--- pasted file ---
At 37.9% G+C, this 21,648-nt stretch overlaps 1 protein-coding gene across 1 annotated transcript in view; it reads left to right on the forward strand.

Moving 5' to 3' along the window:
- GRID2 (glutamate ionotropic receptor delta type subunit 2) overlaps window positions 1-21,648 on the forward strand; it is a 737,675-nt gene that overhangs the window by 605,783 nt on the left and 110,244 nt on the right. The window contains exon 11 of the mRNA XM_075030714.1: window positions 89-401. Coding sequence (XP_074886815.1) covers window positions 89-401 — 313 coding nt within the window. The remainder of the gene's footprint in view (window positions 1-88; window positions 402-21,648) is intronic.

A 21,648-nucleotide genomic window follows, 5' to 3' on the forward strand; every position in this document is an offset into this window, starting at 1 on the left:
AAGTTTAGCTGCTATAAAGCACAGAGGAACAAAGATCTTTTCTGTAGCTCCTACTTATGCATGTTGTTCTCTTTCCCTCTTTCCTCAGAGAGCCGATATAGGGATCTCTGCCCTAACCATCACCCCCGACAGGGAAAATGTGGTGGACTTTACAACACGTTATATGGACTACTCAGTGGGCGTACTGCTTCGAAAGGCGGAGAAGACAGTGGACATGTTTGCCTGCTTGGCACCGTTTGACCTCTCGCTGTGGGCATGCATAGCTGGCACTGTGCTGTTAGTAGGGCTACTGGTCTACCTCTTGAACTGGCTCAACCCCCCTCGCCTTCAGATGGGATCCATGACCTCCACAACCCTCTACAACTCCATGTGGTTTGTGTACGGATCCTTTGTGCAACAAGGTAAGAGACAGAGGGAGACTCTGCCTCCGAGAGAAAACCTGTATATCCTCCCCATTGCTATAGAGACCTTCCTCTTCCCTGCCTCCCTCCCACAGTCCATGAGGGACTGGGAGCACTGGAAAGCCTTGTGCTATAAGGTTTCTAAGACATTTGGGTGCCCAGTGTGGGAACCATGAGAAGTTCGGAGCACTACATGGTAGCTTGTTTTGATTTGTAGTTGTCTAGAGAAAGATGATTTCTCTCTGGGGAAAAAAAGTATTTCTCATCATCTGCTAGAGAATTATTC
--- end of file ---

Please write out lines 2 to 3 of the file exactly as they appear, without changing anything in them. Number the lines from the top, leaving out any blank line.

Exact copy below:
Moving 5' to 3' along the window:
- GRID2 (glutamate ionotropic receptor delta type subunit 2) overlaps window positions 1-21,648 on the forward strand; it is a 737,675-nt gene that overhangs the window by 605,783 nt on the left and 110,244 nt on the right. The window contains exon 11 of the mRNA XM_075030714.1: window positions 89-401. Coding sequence (XP_074886815.1) covers window positions 89-401 — 313 coding nt within the window. The remainder of the gene's footprint in view (window positions 1-88; window positions 402-21,648) is intronic.